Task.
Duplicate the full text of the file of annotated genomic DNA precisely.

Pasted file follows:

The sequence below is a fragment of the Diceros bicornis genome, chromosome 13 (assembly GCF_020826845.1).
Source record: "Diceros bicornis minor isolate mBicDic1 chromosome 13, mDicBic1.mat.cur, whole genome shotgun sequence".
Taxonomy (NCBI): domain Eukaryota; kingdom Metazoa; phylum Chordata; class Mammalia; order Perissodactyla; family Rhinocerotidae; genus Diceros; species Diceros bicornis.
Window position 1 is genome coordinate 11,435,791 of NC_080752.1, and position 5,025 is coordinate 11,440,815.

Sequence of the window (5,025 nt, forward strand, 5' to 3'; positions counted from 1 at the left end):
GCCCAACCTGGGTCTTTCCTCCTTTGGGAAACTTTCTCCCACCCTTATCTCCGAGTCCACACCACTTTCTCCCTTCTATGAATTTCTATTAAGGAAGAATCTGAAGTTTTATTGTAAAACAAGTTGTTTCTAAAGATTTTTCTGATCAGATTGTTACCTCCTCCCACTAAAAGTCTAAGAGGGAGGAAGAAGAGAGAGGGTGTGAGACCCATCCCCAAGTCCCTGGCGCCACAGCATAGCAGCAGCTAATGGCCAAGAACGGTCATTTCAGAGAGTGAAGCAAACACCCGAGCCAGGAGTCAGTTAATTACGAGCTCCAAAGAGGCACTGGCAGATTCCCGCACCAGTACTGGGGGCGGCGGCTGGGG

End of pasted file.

The sequence below is a fragment of the Diceros bicornis genome, chromosome 13 (assembly GCF_020826845.1).
Source record: "Diceros bicornis minor isolate mBicDic1 chromosome 13, mDicBic1.mat.cur, whole genome shotgun sequence".
Taxonomy (NCBI): domain Eukaryota; kingdom Metazoa; phylum Chordata; class Mammalia; order Perissodactyla; family Rhinocerotidae; genus Diceros; species Diceros bicornis.
Window position 1 is genome coordinate 11,435,791 of NC_080752.1, and position 5,025 is coordinate 11,440,815.

Sequence of the window (5,025 nt, forward strand, 5' to 3'; positions counted from 1 at the left end):
GCCCAACCTGGGTCTTTCCTCCTTTGGGAAACTTTCTCCCACCCTTATCTCCGAGTCCACACCACTTTCTCCCTTCTATGAATTTCTATTAAGGAAGAATCTGAAGTTTTATTGTAAAACAAGTTGTTTCTAAAGATTTTTCTGATCAGATTGTTACCTCCTCCCACTAAAAGTCTAAGAGGGAGGAAGAAGAGAGAGGGTGTGAGACCCATCCCCAAGTCCCTGGCGCCACAGCATAGCAGCAGCTAATGGCCAAGAACGGTCATTTCAGAGAGTGAAGCAAACACCCGAGCCAGGAGTCAGTTAATTACGAGCTCCAAAGAGGCACTGGCAGATTCCCGCACCAGTACTGGGGGCGGCGGCTGGGG